The death of an infant left in a hot car in North Charleston April 3 was a grim warning to harried parents about the kind of tragedies that can flow from simple forgetfulness. The death was only the second of its kind in the nation this year but, sadly, it won’t be the last.
Last year, 49 children died needlessly after being left in hot cars. And in some cases where parents or caregivers are found negligent, the grief is compounded by a criminal prosecution. A Phoenix man was recently sentenced to three years in prison on charges of negligent homicide and child abuse in the death of his toddler son, because he had been drinking when he left the 2-year-old boy in a car.
Though temperatures were relatively mild in North Charleston that sunny Tuesday — the high was 85 degrees — the car turned into an unsurvivable oven. The child’s father told police he simply forgot to drop the baby off at a day care center on his way to work. When he realized his mistake, it was too late.
Temperatures in enclosed cars can rise by more than a degree per minute. Over an hour, the temperature inside a car can spike by 43 degrees, according to a San Francisco State University study. That means that if the outside temperature was 80 degrees, the inside temperature could climb to a blistering 123 degrees over an hour.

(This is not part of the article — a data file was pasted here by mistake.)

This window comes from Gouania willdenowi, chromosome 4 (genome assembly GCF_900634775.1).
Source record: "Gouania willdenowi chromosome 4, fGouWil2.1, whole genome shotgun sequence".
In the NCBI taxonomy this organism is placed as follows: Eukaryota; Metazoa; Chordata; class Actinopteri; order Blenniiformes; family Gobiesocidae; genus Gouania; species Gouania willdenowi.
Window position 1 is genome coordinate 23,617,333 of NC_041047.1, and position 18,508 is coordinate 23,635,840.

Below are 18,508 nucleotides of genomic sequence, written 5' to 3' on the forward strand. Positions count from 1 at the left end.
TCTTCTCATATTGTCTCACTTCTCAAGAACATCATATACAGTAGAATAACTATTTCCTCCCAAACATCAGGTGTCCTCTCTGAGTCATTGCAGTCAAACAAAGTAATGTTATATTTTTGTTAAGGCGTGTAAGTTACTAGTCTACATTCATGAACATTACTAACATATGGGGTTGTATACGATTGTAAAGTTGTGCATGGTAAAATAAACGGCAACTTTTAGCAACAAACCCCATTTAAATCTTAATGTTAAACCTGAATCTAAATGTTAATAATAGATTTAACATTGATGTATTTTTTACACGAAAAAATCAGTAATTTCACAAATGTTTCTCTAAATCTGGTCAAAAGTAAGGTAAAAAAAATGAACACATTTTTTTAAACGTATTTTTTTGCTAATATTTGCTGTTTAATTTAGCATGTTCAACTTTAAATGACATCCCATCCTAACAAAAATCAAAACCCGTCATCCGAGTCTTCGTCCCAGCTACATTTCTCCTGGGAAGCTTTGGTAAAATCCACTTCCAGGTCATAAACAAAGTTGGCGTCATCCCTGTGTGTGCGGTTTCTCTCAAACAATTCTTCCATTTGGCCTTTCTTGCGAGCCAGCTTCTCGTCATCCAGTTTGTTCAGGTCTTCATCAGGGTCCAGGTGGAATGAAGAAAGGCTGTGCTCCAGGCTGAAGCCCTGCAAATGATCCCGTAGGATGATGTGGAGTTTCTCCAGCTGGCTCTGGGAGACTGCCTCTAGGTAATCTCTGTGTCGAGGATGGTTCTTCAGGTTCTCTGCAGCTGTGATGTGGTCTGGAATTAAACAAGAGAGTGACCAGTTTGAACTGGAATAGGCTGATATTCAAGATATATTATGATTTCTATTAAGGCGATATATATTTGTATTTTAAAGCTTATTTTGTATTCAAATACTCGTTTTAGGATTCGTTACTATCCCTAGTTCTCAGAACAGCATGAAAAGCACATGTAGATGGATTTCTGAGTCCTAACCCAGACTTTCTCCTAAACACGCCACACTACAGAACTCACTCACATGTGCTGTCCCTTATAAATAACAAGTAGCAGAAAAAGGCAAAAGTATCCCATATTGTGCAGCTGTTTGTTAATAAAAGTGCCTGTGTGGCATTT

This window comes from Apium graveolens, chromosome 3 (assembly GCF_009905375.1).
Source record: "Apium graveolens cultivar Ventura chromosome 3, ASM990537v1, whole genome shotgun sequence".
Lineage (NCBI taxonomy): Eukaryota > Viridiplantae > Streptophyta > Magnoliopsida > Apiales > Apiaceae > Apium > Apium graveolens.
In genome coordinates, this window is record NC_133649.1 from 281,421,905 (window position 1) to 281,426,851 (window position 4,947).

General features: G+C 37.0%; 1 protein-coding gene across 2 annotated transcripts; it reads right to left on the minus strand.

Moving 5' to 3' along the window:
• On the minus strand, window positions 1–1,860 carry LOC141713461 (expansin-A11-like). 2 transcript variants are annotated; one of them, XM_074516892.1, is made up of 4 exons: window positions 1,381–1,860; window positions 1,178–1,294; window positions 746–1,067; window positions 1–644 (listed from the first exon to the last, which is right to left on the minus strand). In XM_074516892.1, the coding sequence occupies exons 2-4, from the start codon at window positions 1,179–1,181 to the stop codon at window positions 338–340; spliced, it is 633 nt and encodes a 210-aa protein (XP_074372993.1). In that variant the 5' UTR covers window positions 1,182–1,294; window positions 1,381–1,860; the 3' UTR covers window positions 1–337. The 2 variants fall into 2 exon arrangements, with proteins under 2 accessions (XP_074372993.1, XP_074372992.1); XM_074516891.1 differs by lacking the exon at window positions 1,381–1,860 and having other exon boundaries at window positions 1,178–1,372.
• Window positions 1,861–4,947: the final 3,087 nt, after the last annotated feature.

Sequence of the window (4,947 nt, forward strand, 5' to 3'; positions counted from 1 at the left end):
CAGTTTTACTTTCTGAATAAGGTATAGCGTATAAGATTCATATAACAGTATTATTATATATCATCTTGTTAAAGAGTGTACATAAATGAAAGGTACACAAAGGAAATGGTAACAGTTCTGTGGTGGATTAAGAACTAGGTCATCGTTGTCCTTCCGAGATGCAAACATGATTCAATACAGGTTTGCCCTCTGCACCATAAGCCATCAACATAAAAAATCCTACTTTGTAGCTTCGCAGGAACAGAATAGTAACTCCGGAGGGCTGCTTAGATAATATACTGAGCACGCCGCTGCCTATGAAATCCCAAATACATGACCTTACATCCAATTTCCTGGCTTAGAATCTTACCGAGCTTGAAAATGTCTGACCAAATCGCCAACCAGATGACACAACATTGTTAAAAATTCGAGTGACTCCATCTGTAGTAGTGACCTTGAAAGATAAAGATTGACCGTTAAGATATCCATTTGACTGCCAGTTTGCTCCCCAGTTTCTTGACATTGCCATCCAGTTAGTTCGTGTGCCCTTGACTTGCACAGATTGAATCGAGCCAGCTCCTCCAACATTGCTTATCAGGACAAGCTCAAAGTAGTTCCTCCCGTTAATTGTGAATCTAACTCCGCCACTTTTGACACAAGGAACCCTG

Human beings are extremely sensitive to temperature, especially children. A child’s body temperature rises three to five times faster than that of an adult’s, according to Amber Andreasen, director of the national nonprofit Kids and Cars.
Unfortunately, the North Charleston case is all too typical. Parents simply forget the child is in the car.
“Fifty-four percent are unknowingly left in the vehicle,” Ms. Andreasen told Post and Courier reporter Gregory Yee. “These are otherwise loving parents. Numbers have been consistent since the late '90s or early 2000s. This problem is not going away.”
She urged parents of young children to always check the back seat when leaving the car and to keep unoccupied cars locked so children can’t get inside. Making a habit of putting a personal item that is normally carried in the back, like a purse, cellphone or briefcase, can be a useful reminder.
“The worst thing that any parent can do is think this can’t happen to them,” Ms. Andreasen said.
A few automakers, including GMC, offer a “rear seat reminder” designed to alert drivers to check the back seat before leaving the vehicle anytime a rear door has been opened. Kids and Cars also is trying to get legislation passed that would require all U.S. automakers to install similar technology.
Until then, vigilance is the only option. Make sure no child is left behind.